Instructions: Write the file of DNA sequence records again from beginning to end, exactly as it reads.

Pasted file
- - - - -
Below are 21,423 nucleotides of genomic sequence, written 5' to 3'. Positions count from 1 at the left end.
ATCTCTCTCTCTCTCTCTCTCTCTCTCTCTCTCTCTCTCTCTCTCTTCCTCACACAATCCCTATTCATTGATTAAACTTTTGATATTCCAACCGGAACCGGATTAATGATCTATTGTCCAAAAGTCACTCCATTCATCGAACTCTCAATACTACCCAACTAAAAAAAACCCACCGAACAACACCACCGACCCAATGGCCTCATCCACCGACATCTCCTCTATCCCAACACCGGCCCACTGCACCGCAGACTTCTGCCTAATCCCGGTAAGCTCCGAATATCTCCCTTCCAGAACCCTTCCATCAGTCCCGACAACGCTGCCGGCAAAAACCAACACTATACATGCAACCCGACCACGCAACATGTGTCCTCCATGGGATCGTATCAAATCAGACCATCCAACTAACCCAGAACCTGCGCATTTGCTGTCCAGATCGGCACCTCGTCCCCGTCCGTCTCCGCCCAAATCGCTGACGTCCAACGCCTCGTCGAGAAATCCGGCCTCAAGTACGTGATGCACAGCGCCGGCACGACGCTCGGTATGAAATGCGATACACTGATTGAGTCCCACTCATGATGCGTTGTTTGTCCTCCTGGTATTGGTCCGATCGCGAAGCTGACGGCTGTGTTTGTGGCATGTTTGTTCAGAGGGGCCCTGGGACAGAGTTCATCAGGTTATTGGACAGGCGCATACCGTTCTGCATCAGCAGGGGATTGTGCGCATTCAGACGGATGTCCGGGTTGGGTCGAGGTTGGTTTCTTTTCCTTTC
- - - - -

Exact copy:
Below are 21,423 nucleotides of genomic sequence, written 5' to 3'. Positions count from 1 at the left end.
ATCTCTCTCTCTCTCTCTCTCTCTCTCTCTCTCTCTCTCTCTCTCTTCCTCACACAATCCCTATTCATTGATTAAACTTTTGATATTCCAACCGGAACCGGATTAATGATCTATTGTCCAAAAGTCACTCCATTCATCGAACTCTCAATACTACCCAACTAAAAAAAACCCACCGAACAACACCACCGACCCAATGGCCTCATCCACCGACATCTCCTCTATCCCAACACCGGCCCACTGCACCGCAGACTTCTGCCTAATCCCGGTAAGCTCCGAATATCTCCCTTCCAGAACCCTTCCATCAGTCCCGACAACGCTGCCGGCAAAAACCAACACTATACATGCAACCCGACCACGCAACATGTGTCCTCCATGGGATCGTATCAAATCAGACCATCCAACTAACCCAGAACCTGCGCATTTGCTGTCCAGATCGGCACCTCGTCCCCGTCCGTCTCCGCCCAAATCGCTGACGTCCAACGCCTCGTCGAGAAATCCGGCCTCAAGTACGTGATGCACAGCGCCGGCACGACGCTCGGTATGAAATGCGATACACTGATTGAGTCCCACTCATGATGCGTTGTTTGTCCTCCTGGTATTGGTCCGATCGCGAAGCTGACGGCTGTGTTTGTGGCATGTTTGTTCAGAGGGGCCCTGGGACAGAGTTCATCAGGTTATTGGACAGGCGCATACCGTTCTGCATCAGCAGGGGATTGTGCGCATTCAGACGGATGTCCGGGTTGGGTCGAGGTTGGTTTCTTTTCCTTTC